We blame ISIS or other radical and harmful groups consisting of hundreds and even thousands of brainwashing youth, but when a young person decides to join the ranks of any anti-social group we are quick to punish the individual—even the parents—but no one else. If a community of extremists can be blamed for taking advantage of impressionable and alienated youth, why are the communities from which these young people come also not blamed in part for creating an environment that pushes them to seek out, engage with, and ultimately join radical groups?
Basic Needs Drive Teen Behavior
Teens behave to satisfy their basic needs—just like we all do.
If teens are doing what everyone else does, why are their behaviors judged and scrutinized? Four out of five basic needs are being met with this group of teens rafting (the behavior). The five basic needs are:
Survival: food, clothing, shelter, and overall safety
Belonging: being part of a group and having an identity greater than oneself
Power: having self-worth and feeling worthwhile to others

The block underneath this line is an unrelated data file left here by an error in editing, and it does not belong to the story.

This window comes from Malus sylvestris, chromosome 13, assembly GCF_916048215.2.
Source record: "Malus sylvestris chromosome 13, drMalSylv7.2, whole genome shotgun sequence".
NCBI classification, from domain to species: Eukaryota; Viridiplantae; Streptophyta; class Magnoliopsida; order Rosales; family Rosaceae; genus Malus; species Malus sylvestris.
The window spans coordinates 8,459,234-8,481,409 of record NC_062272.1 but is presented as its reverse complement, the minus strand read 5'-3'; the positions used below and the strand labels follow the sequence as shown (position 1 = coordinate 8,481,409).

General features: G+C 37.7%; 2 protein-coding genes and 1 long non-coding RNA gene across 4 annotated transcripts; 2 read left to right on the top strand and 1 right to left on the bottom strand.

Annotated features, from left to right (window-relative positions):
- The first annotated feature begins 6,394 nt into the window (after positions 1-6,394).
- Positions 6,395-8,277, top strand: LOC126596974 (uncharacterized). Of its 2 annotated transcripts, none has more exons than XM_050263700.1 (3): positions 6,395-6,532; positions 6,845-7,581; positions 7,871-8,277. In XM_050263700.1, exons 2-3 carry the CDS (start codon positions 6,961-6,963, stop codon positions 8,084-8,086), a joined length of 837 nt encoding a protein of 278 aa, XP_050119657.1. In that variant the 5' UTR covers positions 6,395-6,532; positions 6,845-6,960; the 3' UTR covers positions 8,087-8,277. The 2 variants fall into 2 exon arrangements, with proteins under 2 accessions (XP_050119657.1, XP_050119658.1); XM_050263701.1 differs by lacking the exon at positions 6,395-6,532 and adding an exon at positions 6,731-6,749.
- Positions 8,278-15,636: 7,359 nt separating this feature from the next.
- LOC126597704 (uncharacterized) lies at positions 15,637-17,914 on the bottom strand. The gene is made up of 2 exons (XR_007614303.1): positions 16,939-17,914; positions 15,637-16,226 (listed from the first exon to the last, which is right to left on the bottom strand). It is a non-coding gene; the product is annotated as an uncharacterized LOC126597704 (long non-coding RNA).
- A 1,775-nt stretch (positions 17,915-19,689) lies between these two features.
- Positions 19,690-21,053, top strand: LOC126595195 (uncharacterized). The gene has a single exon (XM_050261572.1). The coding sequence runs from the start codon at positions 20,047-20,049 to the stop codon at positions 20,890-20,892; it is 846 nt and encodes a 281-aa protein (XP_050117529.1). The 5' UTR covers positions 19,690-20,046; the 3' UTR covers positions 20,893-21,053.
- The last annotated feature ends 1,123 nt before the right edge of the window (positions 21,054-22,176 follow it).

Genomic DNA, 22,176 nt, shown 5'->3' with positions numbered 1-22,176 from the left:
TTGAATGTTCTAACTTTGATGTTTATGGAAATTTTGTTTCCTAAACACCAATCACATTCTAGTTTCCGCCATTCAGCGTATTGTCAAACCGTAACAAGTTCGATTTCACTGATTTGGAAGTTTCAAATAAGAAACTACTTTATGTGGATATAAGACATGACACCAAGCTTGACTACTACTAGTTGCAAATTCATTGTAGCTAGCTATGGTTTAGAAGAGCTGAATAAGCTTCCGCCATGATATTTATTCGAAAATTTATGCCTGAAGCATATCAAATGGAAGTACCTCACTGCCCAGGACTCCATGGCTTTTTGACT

Freedom: having the liberty to live as you want while respecting common laws and the rights of others
Fun: being able to enjoy the pleasures of life
Look at the picture. Clearly the group is having fun. All other needs, except survival, are being met too. The more an activity satisfies other basic needs, the more significant that activity becomes. The young people feel a sense of freedom as they carelessly and playfully float. Since they are in a group, they belong to the rafting activity. One cannot tell how long they have known each other. They could be long-term friends or could be part of a summer youth camp and have only known each other for several days.. As individuals in a group, having purpose and meaning, the need for power is being fulfilled as well. In sum, 4 of the 5 basic needs are being met, making the activity rather important.